Skip to navigationSkip to content

The single most important thing an economics course can teach you

Reuters/Kai Pfaffenbach
Economics is doing some soul searching.
  • Allison Schrager
By Allison Schrager


Published This article is more than 2 years old.

Two extraordinary things happened to the economics profession in the last 20 years. Economics became the most popular course at many universities and the financial crisis seriously damaged the field’s credibility.

No wonder there’s a major rethink underway on how economics is taught. But the traditional economics taught to undergraduates held up better than many people realize. In order to help today’s students understand the new economic order, we don’t need to throw out existing models. Instead we need to teach more economic history. One of the best parts of my economics education was the two years of economic history I took as an undergraduate. Those courses still influence how I understand the evolution of markets. Most important, they gave me a long-term perspective and awareness that understanding the economy requires both a solid intellectual framework and an openness to new ideas.

A few years ago, a few British students demanded economics be redefined in its scope and methods. A write-up of their demands contains a forward by eminent Bank of England economist Andrew Haldane and it provoked a serious discussion among educators. Now, a recent BBC report claims the cause is finding allies all over the world.

The British students claim they want to be taught a more diverse point of view. But it seems they are already getting that, they just don’t know enough to realize it. For example, Diane Coyle notes they seem to think all theories that aren’t Marxist are neoclassical (one traditional school of thought). This is just plain wrong—and totally ignorant of all the competing schools of economic thought typically taught in most economics departments.

While the students have some valid criticisms, their sloppy, inaccurate portrayal of mainstream economic theory (they also call out the mainstream, top-tiered “Chicago Journal” which isn’t an economics journal) suggests they’ve barely studied the subject they think needs radical change.

Before we tear apart economics education, let’s take a step back and clarify what economics aims to do. Economics offers a series of parables to help us understand how the economy works. The parables are abstractions that make many simplifying assumptions because the world is too complicated to capture in a simple model. Economists may argue about which assumptions are appropriate or what the best framework is to describe a problem, but this does not mean any one approach is totally wrong. Often it’s not that one model is wrong, it is just applied to the wrong problem.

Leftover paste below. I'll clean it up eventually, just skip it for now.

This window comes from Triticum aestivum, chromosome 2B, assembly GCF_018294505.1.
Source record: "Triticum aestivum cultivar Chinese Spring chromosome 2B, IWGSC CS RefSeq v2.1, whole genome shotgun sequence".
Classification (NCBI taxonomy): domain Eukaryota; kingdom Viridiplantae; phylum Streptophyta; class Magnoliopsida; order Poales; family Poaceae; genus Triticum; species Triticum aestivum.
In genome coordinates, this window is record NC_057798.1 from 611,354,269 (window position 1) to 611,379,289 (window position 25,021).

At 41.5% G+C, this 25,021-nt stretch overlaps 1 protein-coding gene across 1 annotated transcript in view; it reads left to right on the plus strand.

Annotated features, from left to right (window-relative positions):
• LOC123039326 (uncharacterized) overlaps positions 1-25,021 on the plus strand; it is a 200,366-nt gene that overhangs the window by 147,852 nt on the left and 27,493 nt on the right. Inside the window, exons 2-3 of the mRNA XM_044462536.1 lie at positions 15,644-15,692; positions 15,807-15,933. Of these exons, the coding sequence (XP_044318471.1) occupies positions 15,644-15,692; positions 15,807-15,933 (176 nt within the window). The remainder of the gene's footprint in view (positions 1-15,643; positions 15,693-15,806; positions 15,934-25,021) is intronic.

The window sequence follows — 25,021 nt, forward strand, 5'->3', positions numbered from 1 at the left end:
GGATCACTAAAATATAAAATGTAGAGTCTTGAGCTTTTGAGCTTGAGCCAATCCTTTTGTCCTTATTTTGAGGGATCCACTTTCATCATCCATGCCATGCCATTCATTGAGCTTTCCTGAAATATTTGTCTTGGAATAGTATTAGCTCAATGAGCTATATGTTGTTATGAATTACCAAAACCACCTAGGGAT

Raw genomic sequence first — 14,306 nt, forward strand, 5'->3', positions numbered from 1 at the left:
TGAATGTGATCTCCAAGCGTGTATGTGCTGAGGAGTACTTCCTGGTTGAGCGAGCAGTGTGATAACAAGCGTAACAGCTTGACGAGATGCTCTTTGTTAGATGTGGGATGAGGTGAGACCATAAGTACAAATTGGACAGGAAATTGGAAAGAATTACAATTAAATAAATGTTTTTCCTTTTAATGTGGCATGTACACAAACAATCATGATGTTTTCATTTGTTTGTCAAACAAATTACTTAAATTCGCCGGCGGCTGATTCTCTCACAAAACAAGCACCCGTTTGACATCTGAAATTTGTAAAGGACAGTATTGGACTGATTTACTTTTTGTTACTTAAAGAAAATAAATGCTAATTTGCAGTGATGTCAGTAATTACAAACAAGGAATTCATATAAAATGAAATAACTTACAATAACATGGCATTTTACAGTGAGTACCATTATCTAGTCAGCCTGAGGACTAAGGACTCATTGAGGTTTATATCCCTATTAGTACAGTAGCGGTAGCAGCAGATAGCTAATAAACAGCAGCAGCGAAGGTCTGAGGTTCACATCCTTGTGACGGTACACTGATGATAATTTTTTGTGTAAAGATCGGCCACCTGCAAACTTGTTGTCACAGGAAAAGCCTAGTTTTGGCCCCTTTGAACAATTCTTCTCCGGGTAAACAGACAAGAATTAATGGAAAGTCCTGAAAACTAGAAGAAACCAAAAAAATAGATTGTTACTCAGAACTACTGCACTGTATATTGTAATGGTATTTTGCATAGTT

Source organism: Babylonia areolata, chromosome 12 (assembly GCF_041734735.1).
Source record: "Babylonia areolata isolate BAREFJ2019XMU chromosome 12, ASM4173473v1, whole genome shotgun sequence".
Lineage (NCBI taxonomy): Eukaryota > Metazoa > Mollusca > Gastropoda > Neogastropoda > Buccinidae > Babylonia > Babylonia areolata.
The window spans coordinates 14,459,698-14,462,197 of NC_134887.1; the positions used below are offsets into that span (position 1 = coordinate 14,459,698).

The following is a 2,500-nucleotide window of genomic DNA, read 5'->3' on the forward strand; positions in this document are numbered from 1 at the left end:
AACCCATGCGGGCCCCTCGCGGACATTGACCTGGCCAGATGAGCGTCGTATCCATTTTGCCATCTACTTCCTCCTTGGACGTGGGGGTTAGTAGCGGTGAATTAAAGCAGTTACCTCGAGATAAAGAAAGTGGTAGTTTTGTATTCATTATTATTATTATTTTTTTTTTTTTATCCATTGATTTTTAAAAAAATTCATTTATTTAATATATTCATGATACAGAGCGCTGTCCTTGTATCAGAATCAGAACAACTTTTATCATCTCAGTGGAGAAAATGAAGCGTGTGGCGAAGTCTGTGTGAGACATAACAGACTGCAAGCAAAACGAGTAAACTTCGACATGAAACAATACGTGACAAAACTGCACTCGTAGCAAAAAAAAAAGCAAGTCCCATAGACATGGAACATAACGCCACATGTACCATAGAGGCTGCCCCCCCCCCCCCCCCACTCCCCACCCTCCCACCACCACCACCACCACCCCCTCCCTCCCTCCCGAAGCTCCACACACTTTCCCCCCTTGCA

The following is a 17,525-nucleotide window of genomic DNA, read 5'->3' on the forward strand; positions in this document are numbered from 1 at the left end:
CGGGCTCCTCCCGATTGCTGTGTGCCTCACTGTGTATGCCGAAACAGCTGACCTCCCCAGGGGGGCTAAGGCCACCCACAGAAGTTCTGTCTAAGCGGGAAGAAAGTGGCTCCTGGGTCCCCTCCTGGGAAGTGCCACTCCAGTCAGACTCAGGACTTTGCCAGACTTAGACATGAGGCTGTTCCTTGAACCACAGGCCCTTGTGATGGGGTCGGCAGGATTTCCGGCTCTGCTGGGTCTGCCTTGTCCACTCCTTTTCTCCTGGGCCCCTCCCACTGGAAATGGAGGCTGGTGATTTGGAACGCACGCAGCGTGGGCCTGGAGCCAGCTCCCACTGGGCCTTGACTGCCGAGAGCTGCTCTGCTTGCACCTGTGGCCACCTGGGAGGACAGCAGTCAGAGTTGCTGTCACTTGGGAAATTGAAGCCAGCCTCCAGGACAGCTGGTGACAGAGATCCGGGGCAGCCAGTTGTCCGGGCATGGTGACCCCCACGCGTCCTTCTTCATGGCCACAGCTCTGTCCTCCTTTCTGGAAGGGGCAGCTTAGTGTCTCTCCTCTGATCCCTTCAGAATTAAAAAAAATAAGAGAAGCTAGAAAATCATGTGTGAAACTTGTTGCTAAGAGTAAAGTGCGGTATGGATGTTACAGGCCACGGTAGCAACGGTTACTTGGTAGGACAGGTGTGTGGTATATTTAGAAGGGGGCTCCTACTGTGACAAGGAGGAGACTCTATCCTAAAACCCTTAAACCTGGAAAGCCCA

For instance, most undergraduates are introduced to Keynesian ideas through the IS/LM model. The model describes a snap-shot of an economy in a recession. But it is less useful to understand how an economy develops over the long term or how risk and uncertainty matter. It’s a great model to answer some questions, but terrible for others. But it is not always obvious, even to top economists, when to use what model. That is where the divisions arise.

As the economy changes, it demands new models, modifications of old ones, and more creative applications. Behavioral economics gained momentum after the crisis because it explores how human decision making is not always as rational as traditional models predict. But it does not require throwing out old models; economists often merely tweak existing ones to accommodate a range of human behaviors. Harvard economist’s David Laibson’s influential work combines behavioral insights and traditional models. It is impossible to understand behavioral economics without first learning how it does and doesn’t change basic foundations.

Economics education, at all levels, aims to offer an overview of different models and how to apply them. But understanding the models takes hard work and often some math, which can be abstract and unpleasant. This is precisely why an economics education is so valuable. Life requires the ability to balance different narratives, determine what assumptions matter, and how to build on existing knowledge. Often good problem solving in any field requires skill, expertise, discipline, being open to different points of view, and sometimes a little discomfort.

American economist Noah Smith also thinks economics education needs an overhaul. He believes statistics, rather than theory, should be central to economics training. Right now statistics is important, but as a tool to help understand and validate theory. It is not taught until students are further along in their economics education. Smith thinks it should be the other way around in order to prevent students from putting too much weight on one theory.

But for the same reasons the British students are wrong, Smith misses the point. Statistics without theory is pure data science. It doesn’t tell you much about why certain relationships, say inflation and unemployment, matter. Nor does it offer insight into how different economic factors influence each other. Statistics are a useful way to validate theories and infer which one is the right one to use. Data empower researchers to understand how and why different theories sometimes fall short. But without a solid theoretical grounding pure statistics lack meaning.

An economics education aims to provide framework to better understand how the world works. It isn’t fortune telling, moral philosophy, or pure statistics—and never has been. Economics education can stand some improvement, but first we must appreciate what it is and aims to do and build on existing knowledge as the economy evolves.

📬 Kick off each morning with coffee and the Daily Brief (BYO coffee).

By providing your email, you agree to the Quartz Privacy Policy.